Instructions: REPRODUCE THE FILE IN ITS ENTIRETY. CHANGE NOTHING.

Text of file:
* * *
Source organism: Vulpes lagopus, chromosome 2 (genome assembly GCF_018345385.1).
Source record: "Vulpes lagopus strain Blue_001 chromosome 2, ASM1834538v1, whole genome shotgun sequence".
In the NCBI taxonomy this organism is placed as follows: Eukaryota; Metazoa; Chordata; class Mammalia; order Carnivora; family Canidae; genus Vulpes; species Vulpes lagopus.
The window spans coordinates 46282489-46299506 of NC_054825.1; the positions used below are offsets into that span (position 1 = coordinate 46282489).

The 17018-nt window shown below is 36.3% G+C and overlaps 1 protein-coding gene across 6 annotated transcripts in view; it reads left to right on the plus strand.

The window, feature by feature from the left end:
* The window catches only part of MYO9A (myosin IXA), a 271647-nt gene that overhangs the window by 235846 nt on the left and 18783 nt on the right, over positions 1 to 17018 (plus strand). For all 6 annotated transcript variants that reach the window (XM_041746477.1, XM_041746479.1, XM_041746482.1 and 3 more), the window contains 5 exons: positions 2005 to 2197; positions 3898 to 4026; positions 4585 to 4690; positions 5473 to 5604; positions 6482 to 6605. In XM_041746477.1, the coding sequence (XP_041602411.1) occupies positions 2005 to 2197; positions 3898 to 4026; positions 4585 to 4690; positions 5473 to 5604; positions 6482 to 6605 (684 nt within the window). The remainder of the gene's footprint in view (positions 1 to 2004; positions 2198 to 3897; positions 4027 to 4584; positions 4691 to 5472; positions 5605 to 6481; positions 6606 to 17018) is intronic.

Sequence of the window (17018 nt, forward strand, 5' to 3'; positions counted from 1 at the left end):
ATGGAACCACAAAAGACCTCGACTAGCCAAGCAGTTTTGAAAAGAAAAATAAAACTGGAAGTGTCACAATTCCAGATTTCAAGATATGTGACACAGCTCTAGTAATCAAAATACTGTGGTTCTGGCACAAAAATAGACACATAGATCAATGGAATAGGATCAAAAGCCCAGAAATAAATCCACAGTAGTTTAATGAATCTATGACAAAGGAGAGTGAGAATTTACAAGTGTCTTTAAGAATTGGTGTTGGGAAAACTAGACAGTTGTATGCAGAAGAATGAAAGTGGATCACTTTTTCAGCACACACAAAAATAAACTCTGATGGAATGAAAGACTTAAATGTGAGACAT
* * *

Source organism: Vulpes lagopus, chromosome 2 (genome assembly GCF_018345385.1).
Source record: "Vulpes lagopus strain Blue_001 chromosome 2, ASM1834538v1, whole genome shotgun sequence".
In the NCBI taxonomy this organism is placed as follows: Eukaryota; Metazoa; Chordata; class Mammalia; order Carnivora; family Canidae; genus Vulpes; species Vulpes lagopus.
The window spans coordinates 46282489-46299506 of NC_054825.1; the positions used below are offsets into that span (position 1 = coordinate 46282489).

The 17018-nt window shown below is 36.3% G+C and overlaps 1 protein-coding gene across 6 annotated transcripts in view; it reads left to right on the plus strand.

The window, feature by feature from the left end:
* The window catches only part of MYO9A (myosin IXA), a 271647-nt gene that overhangs the window by 235846 nt on the left and 18783 nt on the right, over positions 1 to 17018 (plus strand). For all 6 annotated transcript variants that reach the window (XM_041746477.1, XM_041746479.1, XM_041746482.1 and 3 more), the window contains 5 exons: positions 2005 to 2197; positions 3898 to 4026; positions 4585 to 4690; positions 5473 to 5604; positions 6482 to 6605. In XM_041746477.1, the coding sequence (XP_041602411.1) occupies positions 2005 to 2197; positions 3898 to 4026; positions 4585 to 4690; positions 5473 to 5604; positions 6482 to 6605 (684 nt within the window). The remainder of the gene's footprint in view (positions 1 to 2004; positions 2198 to 3897; positions 4027 to 4584; positions 4691 to 5472; positions 5605 to 6481; positions 6606 to 17018) is intronic.

Sequence of the window (17018 nt, forward strand, 5' to 3'; positions counted from 1 at the left end):
ATGGAACCACAAAAGACCTCGACTAGCCAAGCAGTTTTGAAAAGAAAAATAAAACTGGAAGTGTCACAATTCCAGATTTCAAGATATGTGACACAGCTCTAGTAATCAAAATACTGTGGTTCTGGCACAAAAATAGACACATAGATCAATGGAATAGGATCAAAAGCCCAGAAATAAATCCACAGTAGTTTAATGAATCTATGACAAAGGAGAGTGAGAATTTACAAGTGTCTTTAAGAATTGGTGTTGGGAAAACTAGACAGTTGTATGCAGAAGAATGAAAGTGGATCACTTTTTCAGCACACACAAAAATAAACTCTGATGGAATGAAAGACTTAAATGTGAGACAT